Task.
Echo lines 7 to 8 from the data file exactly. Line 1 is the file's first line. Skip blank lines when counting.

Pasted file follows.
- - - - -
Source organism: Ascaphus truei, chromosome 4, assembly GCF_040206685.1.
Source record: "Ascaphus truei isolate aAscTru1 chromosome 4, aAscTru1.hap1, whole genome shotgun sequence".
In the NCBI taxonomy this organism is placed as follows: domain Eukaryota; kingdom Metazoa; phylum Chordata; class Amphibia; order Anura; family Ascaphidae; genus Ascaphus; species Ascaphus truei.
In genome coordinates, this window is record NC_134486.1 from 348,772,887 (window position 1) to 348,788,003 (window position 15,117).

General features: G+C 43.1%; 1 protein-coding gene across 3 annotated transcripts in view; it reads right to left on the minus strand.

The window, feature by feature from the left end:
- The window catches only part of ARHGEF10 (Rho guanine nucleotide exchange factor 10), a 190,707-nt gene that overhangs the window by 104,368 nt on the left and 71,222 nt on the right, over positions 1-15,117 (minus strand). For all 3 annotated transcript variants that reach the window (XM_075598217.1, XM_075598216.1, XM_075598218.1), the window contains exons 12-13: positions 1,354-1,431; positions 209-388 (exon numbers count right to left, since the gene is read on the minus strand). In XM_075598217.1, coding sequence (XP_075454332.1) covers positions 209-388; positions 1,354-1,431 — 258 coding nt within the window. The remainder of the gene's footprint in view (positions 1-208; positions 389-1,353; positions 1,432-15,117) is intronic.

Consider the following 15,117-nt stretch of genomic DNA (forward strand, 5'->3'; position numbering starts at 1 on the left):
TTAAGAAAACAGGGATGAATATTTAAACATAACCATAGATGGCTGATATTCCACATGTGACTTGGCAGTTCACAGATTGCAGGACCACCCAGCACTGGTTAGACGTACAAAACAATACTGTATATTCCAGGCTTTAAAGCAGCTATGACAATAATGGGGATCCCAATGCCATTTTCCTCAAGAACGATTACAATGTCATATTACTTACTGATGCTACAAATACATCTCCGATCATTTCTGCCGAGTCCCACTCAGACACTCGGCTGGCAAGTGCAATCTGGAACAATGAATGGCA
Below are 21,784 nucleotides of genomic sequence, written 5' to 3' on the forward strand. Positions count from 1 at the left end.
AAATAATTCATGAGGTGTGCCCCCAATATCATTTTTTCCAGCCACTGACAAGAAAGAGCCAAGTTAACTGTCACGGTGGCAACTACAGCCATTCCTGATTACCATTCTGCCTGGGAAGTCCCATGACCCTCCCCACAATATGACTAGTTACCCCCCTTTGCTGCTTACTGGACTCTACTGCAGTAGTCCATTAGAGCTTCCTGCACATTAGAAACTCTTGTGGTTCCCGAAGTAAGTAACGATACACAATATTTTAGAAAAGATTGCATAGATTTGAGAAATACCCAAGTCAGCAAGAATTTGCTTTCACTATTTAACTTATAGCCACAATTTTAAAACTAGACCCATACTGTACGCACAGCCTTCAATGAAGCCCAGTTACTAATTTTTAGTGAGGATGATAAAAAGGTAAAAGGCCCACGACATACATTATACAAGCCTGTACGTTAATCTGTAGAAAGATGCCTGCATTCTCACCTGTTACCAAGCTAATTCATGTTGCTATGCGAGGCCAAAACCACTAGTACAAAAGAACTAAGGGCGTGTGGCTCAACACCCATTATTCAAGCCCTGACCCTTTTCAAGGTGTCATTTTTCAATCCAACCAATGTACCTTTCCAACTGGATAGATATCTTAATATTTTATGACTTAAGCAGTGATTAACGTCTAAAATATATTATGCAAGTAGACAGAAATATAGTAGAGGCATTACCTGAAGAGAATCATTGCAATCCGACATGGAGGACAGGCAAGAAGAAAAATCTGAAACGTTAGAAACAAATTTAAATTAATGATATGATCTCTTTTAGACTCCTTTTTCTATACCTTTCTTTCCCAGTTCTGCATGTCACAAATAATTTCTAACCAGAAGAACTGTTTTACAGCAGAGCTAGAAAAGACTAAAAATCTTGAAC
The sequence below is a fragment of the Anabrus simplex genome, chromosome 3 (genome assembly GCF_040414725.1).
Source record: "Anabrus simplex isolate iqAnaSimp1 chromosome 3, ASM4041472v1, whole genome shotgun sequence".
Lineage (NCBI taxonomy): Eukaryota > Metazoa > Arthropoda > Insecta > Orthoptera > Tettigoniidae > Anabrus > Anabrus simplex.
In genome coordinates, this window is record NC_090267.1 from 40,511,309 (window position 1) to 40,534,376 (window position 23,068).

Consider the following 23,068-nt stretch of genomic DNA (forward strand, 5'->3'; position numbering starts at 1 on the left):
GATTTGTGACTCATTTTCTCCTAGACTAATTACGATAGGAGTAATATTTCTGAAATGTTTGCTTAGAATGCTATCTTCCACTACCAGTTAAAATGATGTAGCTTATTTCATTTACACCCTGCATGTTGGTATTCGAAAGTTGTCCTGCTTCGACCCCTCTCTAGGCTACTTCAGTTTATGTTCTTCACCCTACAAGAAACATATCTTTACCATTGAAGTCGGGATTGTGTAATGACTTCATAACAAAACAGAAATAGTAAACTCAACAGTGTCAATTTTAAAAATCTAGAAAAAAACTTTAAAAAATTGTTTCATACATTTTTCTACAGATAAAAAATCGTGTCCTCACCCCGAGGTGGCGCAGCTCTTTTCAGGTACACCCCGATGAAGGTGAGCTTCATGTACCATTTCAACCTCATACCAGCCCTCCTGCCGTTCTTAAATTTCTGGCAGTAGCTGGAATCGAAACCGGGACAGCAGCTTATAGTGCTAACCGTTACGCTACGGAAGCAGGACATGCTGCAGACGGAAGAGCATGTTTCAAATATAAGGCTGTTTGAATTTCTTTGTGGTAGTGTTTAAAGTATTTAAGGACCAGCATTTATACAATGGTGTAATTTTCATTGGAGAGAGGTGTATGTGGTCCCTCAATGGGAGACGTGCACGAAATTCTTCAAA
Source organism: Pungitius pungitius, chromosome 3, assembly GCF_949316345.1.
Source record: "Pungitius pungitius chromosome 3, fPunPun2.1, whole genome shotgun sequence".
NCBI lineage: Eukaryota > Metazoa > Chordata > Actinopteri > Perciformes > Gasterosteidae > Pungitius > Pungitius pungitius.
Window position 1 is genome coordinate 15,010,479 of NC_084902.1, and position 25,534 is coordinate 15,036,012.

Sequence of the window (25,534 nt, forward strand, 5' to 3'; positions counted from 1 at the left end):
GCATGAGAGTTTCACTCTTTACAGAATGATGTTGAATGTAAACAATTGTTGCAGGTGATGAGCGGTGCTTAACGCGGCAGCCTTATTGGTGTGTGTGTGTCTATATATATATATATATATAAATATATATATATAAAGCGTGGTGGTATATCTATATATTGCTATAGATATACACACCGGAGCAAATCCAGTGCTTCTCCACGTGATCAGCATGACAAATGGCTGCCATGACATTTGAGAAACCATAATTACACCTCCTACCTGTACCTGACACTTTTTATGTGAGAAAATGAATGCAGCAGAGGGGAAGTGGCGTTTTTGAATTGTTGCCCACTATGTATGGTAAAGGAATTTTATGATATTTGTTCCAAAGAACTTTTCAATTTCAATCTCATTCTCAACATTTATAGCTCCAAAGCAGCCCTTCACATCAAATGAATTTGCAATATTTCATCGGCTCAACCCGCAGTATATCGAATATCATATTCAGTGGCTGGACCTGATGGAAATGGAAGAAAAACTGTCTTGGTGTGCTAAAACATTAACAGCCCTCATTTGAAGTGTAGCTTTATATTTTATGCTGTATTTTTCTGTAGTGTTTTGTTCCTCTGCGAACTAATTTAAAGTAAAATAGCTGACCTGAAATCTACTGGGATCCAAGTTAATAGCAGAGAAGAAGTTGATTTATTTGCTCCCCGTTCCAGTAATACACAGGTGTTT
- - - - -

- The window catches only part of ARHGEF10 (Rho guanine nucleotide exchange factor 10), a 190,707-nt gene that overhangs the window by 104,368 nt on the left and 71,222 nt on the right, over positions 1-15,117 (minus strand). For all 3 annotated transcript variants that reach the window (XM_075598217.1, XM_075598216.1, XM_075598218.1), the window contains exons 12-13: positions 1,354-1,431; positions 209-388 (exon numbers count right to left, since the gene is read on the minus strand). In XM_075598217.1, coding sequence (XP_075454332.1) covers positions 209-388; positions 1,354-1,431 — 258 coding nt within the window. The remainder of the gene's footprint in view (positions 1-208; positions 389-1,353; positions 1,432-15,117) is intronic.

Consider the following 15,117-nt stretch of genomic DNA (forward strand, 5'->3'; position numbering starts at 1 on the left):